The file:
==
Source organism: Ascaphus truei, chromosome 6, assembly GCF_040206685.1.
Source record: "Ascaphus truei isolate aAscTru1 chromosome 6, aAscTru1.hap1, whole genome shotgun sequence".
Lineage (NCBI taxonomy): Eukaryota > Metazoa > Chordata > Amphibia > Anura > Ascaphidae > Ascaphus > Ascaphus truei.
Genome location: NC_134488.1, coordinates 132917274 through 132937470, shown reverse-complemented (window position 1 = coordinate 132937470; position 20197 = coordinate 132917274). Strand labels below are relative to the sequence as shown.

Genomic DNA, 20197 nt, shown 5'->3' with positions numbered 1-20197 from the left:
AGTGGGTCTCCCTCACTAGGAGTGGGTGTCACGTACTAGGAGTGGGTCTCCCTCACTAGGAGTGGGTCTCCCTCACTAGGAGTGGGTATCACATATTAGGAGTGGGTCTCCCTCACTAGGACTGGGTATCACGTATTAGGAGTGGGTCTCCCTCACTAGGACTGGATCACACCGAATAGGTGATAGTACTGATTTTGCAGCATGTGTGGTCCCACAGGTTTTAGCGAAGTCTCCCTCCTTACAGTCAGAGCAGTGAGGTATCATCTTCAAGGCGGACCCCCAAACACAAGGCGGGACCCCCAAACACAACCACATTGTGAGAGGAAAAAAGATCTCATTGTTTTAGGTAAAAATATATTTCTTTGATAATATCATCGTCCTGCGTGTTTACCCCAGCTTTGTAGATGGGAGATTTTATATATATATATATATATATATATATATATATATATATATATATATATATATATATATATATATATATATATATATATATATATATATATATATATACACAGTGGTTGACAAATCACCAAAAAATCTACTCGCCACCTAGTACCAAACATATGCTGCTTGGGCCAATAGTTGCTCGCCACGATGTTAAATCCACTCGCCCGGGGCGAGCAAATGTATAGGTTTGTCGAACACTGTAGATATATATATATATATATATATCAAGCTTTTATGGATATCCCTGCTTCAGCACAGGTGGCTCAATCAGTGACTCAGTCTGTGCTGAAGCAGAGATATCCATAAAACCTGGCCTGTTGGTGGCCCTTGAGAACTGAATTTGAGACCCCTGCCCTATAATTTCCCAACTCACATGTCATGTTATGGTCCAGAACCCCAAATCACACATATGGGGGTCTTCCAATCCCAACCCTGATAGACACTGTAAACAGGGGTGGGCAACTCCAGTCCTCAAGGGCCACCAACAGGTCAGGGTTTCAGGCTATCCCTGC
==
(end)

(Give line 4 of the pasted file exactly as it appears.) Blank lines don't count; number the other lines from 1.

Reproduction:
Genome location: NC_134488.1, coordinates 132917274 through 132937470, shown reverse-complemented (window position 1 = coordinate 132937470; position 20197 = coordinate 132917274). Strand labels below are relative to the sequence as shown.